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Updated: Dec 22 2021

Delayed Puberty

  • Snapshot
    • A 15-year-old girl presents to her primary care physician due to lack of breast development, which is causing her emotional distress. She denies any headache, vision changes, or focal motor or sensory deficits. Physical examination is notable for a short stature and shield chest. Bone age appears to be that of a 12-year-old girl. Serum testing is remarkable for an elevated FSH and LH with decreased serum estradiol and karyotyping demonstrates 45,XO. (Turner syndrome)
  • Introduction
    • Overview
      • in girls
        • the absence of breast development by 12 years of age
      • in boys
        • the absence of testicular enlargment by 14 years of age
      • causes of delayed puberty can be divided into
        • primary hypogonadism
          • Turner syndrome (45,XO)
          • Klinefelter syndrome (47,XXY)
          • gonadal injury from
            • chemotherapy or radiation therapy
            • autoimmune or postinfectious
            • cryptorchidism
            • impaired testosterone biosynthesis
        • secondary hypogonadism
          • constitutional delayed of puberty
            • the most common cause of delayed puberty
            • believed to be secondary to a functional defect in the production of gonadotropin-releasing hormone (GnRH)
            • patients may have a family history of "late bloomers"
          • isolated GnRH deficiency
            • Kallmann snydrome
              • presents with anosmia or hyposmia
          • poor nutrition (e.g., anorexia nervosa)
          • hypothyroidism
          • excessive exercise
          • chronic illnesses (e.g., inflammatory bowel disease)
          • hypothalamic or pituitary disease (e.g., hemochromatosis, malformations, and malignancy)
  • Epidemiology
    • Risk factors
      • family history of delayed puberty
      • poor nutrition
      • excessive exercises
      • chronic illness (e.g., inflammatory bowel disease)
    • Pathogenesis
      • primary hypogonadism
        • hypergonadotrophic hypogonadism
          • gonadal failure, inability to synthesize sex hormones, or respond to sex steroids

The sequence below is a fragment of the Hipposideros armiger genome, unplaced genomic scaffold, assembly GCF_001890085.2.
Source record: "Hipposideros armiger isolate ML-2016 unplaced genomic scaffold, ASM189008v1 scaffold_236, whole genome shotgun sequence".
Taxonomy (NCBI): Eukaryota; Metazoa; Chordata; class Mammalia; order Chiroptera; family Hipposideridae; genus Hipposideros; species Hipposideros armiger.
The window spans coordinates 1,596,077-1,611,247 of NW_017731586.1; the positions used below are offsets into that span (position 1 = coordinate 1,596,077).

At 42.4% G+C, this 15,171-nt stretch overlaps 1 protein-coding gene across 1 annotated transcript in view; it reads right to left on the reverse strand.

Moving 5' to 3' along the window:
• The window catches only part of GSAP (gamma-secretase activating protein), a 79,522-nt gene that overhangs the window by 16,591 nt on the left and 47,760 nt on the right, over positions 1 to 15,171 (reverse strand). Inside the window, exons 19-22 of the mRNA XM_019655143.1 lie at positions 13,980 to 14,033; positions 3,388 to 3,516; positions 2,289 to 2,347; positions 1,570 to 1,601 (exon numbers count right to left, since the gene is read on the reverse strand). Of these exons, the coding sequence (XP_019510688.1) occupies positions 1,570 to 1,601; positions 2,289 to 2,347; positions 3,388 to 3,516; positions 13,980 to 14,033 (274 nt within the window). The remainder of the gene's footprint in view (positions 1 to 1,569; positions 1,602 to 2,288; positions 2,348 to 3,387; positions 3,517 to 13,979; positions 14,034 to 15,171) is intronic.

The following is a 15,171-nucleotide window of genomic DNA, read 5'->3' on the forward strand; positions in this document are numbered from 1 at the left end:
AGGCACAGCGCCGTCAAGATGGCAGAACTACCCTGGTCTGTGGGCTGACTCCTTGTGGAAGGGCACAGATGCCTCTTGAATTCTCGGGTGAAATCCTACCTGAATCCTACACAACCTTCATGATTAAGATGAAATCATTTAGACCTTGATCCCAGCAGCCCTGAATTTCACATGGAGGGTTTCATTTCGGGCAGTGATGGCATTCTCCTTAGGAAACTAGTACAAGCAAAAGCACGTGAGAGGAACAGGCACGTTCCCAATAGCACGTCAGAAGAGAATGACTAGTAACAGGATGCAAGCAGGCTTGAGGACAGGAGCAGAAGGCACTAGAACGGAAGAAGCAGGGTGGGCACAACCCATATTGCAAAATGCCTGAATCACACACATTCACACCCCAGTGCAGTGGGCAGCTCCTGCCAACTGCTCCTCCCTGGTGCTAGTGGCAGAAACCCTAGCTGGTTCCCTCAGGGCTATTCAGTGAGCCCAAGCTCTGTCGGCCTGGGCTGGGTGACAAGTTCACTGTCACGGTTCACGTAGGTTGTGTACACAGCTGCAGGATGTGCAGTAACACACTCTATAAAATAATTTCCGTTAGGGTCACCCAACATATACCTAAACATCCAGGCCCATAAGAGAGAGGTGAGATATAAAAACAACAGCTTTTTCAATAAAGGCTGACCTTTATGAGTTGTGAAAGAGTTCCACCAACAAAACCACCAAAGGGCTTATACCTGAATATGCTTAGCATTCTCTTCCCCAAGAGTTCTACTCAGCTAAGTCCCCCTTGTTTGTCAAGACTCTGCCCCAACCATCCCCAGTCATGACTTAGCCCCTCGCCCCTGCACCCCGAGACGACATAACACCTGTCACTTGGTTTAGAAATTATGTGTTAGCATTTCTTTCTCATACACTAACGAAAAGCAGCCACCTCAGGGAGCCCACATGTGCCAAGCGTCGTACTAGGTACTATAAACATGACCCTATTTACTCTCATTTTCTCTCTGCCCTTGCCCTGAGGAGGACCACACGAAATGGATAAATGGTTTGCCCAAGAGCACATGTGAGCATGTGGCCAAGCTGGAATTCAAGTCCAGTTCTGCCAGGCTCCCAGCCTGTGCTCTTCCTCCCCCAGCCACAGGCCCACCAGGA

• secondary hypogonadism
        • hypogonadotrophic hypogonadism
          • functional
            • malnutrition
            • excessive exercise
            • chronic illness (e.g., inflammatory bowel disease)
          • persistent
            • impaired hypothalamic-pituitary-gonadal axis secondary to pathology at the level of the hypothalamus or the pituitary
  • Presentation
    • Symptoms
      • depends on the underlying cause
        • e.g., patients with a large prolactinoma may experience headache and visual field deficits
    • Physical exam
      • in boys
        • lack of testicular enlargement (testicular volume of < 4 mL) by age 14
      • in girls
        • lack of breast buds by age 12
      • lack of acne, facial hair, or pubic hair may be a sign of adrenarche rather than true puberty
  • Imaging
    • Radiography
      • indication
        • initial imaging study in the workup of delayed puberty
          • performed on the left hand and wrist
          • determines if the patient's age matches the bone age
    • MRI of the brain with gadolinium
      • indication
        • patients with delayed puberty and neurologic symptoms (e.g., headache and vision changes)
  • Studies
    • Labs
      • serum
        • initial studies
          • follicle-stimulating hormone (FSH) and luteinizing hormone (LH)
          • testosterone (in men)
          • estradiol (girls)
        • thyroid-stimulating hormone (TSH) and free thyroxine (T4)
        • prolactin
  • Treatment
    • Treatment should directed at the underlying cause, for example
      • bromocriptine in patients with prolactinoma
      • weight gain in patients with anorexia nervosa
      • watchful monitoring
  • Complications
    • Lower self-esteem due to teasing in school
    • Increased risk of fracture secondary to decreased bone mineral density
  • Prognosis
    • the height of boys or girls with constitutional delay of puberty may be slightly lower than their genetic potential
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